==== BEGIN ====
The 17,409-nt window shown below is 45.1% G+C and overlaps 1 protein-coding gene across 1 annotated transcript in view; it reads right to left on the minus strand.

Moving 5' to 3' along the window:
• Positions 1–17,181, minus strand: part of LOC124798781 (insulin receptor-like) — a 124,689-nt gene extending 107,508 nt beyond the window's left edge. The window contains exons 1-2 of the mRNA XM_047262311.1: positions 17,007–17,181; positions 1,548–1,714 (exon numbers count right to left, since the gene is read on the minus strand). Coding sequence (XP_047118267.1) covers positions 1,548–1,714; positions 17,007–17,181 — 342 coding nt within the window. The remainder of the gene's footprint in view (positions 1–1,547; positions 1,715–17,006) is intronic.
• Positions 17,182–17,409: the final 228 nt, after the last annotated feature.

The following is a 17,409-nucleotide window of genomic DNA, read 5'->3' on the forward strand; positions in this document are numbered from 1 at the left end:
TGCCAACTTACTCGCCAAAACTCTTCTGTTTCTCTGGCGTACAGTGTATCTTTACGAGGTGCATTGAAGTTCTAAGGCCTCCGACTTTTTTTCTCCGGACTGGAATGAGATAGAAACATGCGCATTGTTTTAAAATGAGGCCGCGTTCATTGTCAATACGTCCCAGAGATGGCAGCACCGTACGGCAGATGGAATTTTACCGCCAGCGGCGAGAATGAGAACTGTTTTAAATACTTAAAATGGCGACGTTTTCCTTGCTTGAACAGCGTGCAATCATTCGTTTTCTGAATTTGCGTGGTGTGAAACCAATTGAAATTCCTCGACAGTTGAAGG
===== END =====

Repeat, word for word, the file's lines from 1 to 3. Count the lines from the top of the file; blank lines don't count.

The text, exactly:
The 17,409-nt window shown below is 45.1% G+C and overlaps 1 protein-coding gene across 1 annotated transcript in view; it reads right to left on the minus strand.

Moving 5' to 3' along the window:
• Positions 1–17,181, minus strand: part of LOC124798781 (insulin receptor-like) — a 124,689-nt gene extending 107,508 nt beyond the window's left edge. The window contains exons 1-2 of the mRNA XM_047262311.1: positions 17,007–17,181; positions 1,548–1,714 (exon numbers count right to left, since the gene is read on the minus strand). Coding sequence (XP_047118267.1) covers positions 1,548–1,714; positions 17,007–17,181 — 342 coding nt within the window. The remainder of the gene's footprint in view (positions 1–1,547; positions 1,715–17,006) is intronic.